To begin, the scheduler loads microbatch A and microbatch B while microbatch C waits:

Loading the first group of microbatches.

When either microbatch finishes loading, the scheduler loads any remaining microbatches. In the following image, microbatch A is completely loaded into Vertica. The scheduler continues to load microbatch B, and uses the newly available scheduler thread to load microbatch C:

Loading remaining microbatches.

The scheduler continues sending data until all microbatches are loaded into Vertica, or the frame ends.

Experiment with PLANNEDCONCURRENCY to optimize performance. Note that setting it too high might create too many connections at the beginning of each frame, resulting in scalability stress on Vertica or Kafka. Setting PLANNEDCONCURRENCY too low does not take full advantage of the multiprocessing power of Vertica.

Parallel processing within Vertica

The resource pool setting EXECUTIONPARALLELISM limits the number of threads each Vertica node creates to process partitions. The following image illustrates how a three-node Vertica cluster processes a topic with nine partitions, when there is not enough EXECUTIONPARALLELISM to create one thread per partition. The partitions are distributed evenly among Node 1, Node 2, and Node 3 in the Vertica cluster. The scheduler's resource pool has PLANNEDCONCURRENCY (PC) set to 1 and EXECUTIONPARALLELISM (EP) set to 2, so each node creates a maximum of 2 threads when the scheduler loads microbatch A. Each thread reads from one partition at a time. Partitions that are not assigned a thread must wait for processing:

Processing partitions with available threads.

As threads finish processing their assigned partitions, the remaining partitions are distributed to threads as they become available:

Processing remaining partitions as threads become available.

When setting the EXECUTIONPARALLELISM on your scheduler's resource pool, consider the number of partitions across all microbatches in the scheduler.

Loading partitioned topics concurrently

Single topics with multiple partitions might benefit from increased parallel loading or a reduced transaction size. The --max-parallelism microbatch utility option enables you to dynamically split a topic with multiple partitions into multiple, load-balanced microbatches that each consist of a subset of the original microbatch's partitions. The scheduler loads the dynamically split microbatches simultaneously using the PLANNEDCONCURRENCY available in its resource pool.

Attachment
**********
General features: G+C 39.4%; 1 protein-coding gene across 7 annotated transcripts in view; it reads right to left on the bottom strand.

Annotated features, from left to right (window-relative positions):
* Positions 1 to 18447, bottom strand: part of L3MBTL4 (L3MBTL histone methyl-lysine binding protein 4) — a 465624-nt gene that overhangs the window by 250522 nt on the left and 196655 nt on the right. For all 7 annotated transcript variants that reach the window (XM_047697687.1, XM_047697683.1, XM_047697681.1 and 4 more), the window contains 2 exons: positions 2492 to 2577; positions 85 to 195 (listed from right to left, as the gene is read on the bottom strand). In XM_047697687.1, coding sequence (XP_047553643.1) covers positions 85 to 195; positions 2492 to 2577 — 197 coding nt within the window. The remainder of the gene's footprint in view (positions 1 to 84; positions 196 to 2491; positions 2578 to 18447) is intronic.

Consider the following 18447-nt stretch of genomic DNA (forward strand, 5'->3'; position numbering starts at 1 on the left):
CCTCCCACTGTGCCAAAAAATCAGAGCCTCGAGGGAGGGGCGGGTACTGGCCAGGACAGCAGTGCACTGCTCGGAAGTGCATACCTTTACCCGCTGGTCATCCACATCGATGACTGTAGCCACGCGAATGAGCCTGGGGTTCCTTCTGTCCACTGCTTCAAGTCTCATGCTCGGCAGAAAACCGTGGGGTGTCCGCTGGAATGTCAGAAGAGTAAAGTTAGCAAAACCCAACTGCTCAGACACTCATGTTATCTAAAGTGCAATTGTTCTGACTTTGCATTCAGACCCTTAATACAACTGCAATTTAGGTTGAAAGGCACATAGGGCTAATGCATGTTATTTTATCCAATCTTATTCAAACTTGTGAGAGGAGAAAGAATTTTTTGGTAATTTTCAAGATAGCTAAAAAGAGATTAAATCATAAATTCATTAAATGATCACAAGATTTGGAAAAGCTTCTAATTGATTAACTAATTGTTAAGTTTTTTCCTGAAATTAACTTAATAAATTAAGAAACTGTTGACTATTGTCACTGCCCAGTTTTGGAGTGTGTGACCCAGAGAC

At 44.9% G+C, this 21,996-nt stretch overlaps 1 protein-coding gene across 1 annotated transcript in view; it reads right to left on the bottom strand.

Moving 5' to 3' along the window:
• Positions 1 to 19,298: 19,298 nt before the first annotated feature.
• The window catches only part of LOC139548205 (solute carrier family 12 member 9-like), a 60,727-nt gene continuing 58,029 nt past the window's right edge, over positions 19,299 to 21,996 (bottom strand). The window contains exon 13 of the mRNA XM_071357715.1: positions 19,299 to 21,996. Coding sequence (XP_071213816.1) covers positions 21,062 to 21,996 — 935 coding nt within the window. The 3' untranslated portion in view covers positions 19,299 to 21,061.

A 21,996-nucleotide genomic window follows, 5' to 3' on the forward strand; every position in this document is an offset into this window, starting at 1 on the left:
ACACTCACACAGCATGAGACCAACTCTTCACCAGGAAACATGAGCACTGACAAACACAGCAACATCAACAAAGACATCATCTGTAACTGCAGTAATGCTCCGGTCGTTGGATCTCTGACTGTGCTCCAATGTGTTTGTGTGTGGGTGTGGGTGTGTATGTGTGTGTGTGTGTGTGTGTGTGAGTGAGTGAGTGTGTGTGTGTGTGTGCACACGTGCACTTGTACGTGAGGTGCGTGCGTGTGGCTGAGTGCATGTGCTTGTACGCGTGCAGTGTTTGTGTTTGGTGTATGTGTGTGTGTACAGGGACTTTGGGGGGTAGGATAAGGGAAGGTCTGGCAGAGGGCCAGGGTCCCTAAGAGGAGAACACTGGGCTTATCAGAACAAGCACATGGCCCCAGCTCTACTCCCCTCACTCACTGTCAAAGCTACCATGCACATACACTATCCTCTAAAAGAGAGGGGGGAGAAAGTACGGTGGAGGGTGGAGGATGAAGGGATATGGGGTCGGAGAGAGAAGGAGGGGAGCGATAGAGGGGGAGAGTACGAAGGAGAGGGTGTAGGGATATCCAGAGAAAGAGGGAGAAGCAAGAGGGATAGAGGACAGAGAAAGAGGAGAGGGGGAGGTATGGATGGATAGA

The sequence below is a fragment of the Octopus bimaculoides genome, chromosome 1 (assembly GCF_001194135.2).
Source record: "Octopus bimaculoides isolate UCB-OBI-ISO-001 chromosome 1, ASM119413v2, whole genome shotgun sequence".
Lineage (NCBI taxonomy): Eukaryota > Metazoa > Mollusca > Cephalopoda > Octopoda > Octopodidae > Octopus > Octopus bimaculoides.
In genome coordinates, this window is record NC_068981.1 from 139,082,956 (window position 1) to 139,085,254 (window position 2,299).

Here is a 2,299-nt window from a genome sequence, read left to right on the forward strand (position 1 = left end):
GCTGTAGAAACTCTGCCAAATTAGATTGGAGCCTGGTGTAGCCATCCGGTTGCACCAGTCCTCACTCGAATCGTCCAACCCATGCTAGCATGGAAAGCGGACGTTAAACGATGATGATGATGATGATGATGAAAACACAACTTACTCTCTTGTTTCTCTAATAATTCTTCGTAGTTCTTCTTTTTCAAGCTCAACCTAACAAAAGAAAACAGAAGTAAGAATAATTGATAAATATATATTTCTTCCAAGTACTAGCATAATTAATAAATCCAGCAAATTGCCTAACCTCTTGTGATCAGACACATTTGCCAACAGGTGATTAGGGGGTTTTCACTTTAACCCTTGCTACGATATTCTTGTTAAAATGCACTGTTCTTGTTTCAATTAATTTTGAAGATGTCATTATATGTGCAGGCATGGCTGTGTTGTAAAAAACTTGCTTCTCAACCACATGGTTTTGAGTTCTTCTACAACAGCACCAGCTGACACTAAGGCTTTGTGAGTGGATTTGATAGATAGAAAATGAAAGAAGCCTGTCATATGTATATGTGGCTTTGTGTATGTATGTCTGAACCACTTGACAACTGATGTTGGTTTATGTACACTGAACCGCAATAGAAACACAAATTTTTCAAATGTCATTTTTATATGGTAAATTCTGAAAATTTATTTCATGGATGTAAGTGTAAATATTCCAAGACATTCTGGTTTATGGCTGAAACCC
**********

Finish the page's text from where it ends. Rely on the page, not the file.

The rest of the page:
The EXECUTIONPARALLELISM setting in the scheduler's resource pool determines the maximum number of threads each node creates to process its portion of a single microbatch's partitions. Splitting a microbatch enables each node to create more threads for the same unit of work. When there is enough PLANNEDCONCURRENCY and the number of partitions assigned per node is greater than the EXECUTIONPARALLELISM setting in the scheduler's resource pool, use --max-parallelism to split the microbatch and create more threads per node to process more partitions in parallel.

The following image illustrates how a two-node Vertica cluster loads and processes microbatch A using a resource pool with PLANNEDCONCURRENCY (PC) set to 2, and EXECUTIONPARALLELISM (EP) set to 2. Because the scheduler is loading only one microbatch, there is 1 scheduler thread left unused. Each node creates 2 threads per scheduler thread to process its assigned partitions:

Loading without the max-parallelism option.

Setting microbatch A's --max-parallelism option to 2 enables the scheduler to dynamically split microbatch A into 2 smaller microbatches, A1 and A2. Because there are 2 available scheduler threads, the subset microbatches are loaded into Vertica simultaneously. Each node creates 2 threads per scheduler thread to process partitions for microbatches A1 and A2:

Loading with the max-parallelism option.

Use --max-parallelism to prevent bottlenecks in microbatches consisting of high-volume Kafka topics. It also provides faster loads for microbatches that require additional processing, such as text indexing.